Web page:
The best way to avoid burnout from the get-go is to integrate an adequate number of breaks and self-care activities into your schedule. By routinely unwinding yourself after a tough day, you are building back your capacity to handle stress. It may be easy to treat breaks as a guilty pleasure, but it is crucial to maintain your sharp mind before it demands of you.

    In the event of a burnout, there is really not much you can do except give yourself adequate rest. At this stage, your body is quite physically rebelling and fighting against work, begging for a break. For example, just like how physical injuries heal over time, you cannot rush a recovery by force, but you can provide various accommodations to assist the healing. In this case, it is to accept the fact that you need a break and put down your work for a proper rest. Contact your professors for extensions, get a sick note, and take a two-day vacation. Allowing the complex machinery that is your mind to heal completely before diving back into the busy academic life is simply more efficient than wallowing in despair for a week.

    Going forward, try to identify the source of your burnout and find ways to solve, limit, or mitigate the impacts. To name a few strategies, taking fewer classes, setting work-life boundaries, and developing healthy stress outlets can go a long way.

    Do you have a compelling story or student success tips you’d like to see published on the Pearson Students blog?  If you are a university/college student and interested in writing for us – click here to pitch your idea and get started!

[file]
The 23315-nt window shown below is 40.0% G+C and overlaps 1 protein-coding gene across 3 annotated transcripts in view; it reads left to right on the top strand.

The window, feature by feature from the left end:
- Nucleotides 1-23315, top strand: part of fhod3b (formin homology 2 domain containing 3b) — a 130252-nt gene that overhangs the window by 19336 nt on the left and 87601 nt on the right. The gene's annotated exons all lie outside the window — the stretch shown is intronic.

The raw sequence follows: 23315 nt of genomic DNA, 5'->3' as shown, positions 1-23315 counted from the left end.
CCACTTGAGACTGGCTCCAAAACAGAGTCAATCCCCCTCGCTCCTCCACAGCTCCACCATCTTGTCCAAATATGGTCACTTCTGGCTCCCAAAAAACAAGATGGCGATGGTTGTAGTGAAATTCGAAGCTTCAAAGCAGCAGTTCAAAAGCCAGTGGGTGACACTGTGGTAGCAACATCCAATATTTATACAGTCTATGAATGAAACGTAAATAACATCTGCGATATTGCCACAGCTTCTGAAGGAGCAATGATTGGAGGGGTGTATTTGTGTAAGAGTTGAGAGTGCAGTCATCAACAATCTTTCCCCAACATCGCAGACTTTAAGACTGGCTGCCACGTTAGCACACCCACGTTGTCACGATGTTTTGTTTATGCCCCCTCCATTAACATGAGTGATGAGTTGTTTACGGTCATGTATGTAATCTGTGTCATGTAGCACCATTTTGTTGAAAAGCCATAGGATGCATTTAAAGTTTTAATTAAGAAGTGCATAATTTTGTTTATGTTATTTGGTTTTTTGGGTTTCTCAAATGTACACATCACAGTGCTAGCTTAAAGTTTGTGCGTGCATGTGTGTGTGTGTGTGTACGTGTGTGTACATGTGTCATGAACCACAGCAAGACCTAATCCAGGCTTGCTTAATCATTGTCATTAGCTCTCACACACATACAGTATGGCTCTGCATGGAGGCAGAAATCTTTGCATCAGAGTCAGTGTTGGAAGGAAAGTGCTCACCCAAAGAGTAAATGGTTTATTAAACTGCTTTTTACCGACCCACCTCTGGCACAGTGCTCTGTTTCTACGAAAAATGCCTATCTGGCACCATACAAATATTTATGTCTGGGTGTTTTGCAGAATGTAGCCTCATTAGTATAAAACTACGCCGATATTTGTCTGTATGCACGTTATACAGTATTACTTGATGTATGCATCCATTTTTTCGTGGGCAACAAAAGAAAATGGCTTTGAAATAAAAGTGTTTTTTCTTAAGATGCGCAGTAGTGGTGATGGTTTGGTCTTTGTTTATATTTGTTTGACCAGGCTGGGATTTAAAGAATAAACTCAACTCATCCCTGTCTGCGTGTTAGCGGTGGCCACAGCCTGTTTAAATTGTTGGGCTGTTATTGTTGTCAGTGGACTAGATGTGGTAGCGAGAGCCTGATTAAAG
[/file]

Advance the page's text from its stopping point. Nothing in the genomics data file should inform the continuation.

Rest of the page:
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  • 7 Tips for Creating an Effective Video Presentation

    Sylvia Harnarain, student, Ontario Tech University  |  February 22, 2022

    COVID-19 affected the entire world in some form or another, and students were no exception to this. With the transition to online learning, professors had to come up with new and innovative ways to engage students and create assignments for us to complete. A common assignment that I have gotten over the course of my online learning experience is pre-recorded video presentations in place of live-in-person ones. Video presentations are a creative way to present information, but can be a big undertaking. Not only do you have to do the research, but you also have to be able to present it effectively. What are some ways to make an effective video presentation you ask? Don’t worry, I’m here to help with 7 tips for creating an effective video presentation!

    My platform of choice is Microsoft PowerPoint to create video presentations.

    Less is more when it comes to text

    I’ve always been taught that the best presentations are the ones with the fewest words on the slides! I’ve definitely carried that advice with me throughout high school and university. Having less text makes it not only easier for the audience to understand and follow along with, but also helps you, as the presenter stay organized, and not get lost in a jumble of words.